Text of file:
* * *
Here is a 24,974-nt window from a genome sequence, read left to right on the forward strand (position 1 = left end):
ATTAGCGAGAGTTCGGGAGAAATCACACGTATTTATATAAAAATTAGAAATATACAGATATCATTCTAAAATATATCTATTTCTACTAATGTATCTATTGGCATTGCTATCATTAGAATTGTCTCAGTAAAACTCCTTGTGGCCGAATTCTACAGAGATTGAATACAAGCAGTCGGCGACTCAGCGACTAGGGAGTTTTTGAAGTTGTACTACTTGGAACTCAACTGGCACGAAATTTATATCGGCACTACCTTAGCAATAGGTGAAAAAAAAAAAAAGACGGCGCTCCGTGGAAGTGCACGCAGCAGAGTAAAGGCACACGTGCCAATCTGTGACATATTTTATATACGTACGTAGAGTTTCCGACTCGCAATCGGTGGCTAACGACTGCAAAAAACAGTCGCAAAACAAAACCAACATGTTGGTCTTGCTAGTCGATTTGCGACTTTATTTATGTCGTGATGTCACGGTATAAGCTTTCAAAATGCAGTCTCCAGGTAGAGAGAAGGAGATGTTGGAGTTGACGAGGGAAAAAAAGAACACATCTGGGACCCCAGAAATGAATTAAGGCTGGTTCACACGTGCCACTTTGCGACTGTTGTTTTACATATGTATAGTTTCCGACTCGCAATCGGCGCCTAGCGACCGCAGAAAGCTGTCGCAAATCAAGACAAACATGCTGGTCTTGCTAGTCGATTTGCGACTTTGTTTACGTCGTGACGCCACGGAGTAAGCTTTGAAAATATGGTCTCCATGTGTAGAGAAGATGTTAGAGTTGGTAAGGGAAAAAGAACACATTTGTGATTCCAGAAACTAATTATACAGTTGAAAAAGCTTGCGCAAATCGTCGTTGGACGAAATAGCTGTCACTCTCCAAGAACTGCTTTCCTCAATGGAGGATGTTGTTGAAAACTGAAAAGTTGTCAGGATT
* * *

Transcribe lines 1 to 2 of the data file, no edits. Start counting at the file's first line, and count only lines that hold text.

Here is a 24,974-nt window from a genome sequence, read left to right on the forward strand (position 1 = left end):
ATTAGCGAGAGTTCGGGAGAAATCACACGTATTTATATAAAAATTAGAAATATACAGATATCATTCTAAAATATATCTATTTCTACTAATGTATCTATTGGCATTGCTATCATTAGAATTGTCTCAGTAAAACTCCTTGTGGCCGAATTCTACAGAGATTGAATACAAGCAGTCGGCGACTCAGCGACTAGGGAGTTTTTGAAGTTGTACTACTTGGAACTCAACTGGCACGAAATTTATATCGGCACTACCTTAGCAATAGGTGAAAAAAAAAAAAAGACGGCGCTCCGTGGAAGTGCACGCAGCAGAGTAAAGGCACACGTGCCAATCTGTGACATATTTTATATACGTACGTAGAGTTTCCGACTCGCAATCGGTGGCTAACGACTGCAAAAAACAGTCGCAAAACAAAACCAACATGTTGGTCTTGCTAGTCGATTTGCGACTTTATTTATGTCGTGATGTCACGGTATAAGCTTTCAAAATGCAGTCTCCAGGTAGAGAGAAGGAGATGTTGGAGTTGACGAGGGAAAAAAAGAACACATCTGGGACCCCAGAAATGAATTAAGGCTGGTTCACACGTGCCACTTTGCGACTGTTGTTTTACATATGTATAGTTTCCGACTCGCAATCGGCGCCTAGCGACCGCAGAAAGCTGTCGCAAATCAAGACAAACATGCTGGTCTTGCTAGTCGATTTGCGACTTTGTTTACGTCGTGACGCCACGGAGTAAGCTTTGAAAATATGGTCTCCATGTGTAGAGAAGATGTTAGAGTTGGTAAGGGAAAAAGAACACATTTGTGATTCCAGAAACTAATTATACAGTTGAAAAAGCTTGCGCAAATCGTCGTTGGACGAAATAGCTGTCACTCTCCAAGAACTGCTTTCCTCAATGGAGGATGTTGTTGAAAACTGAAAAGTTGTCAGGATT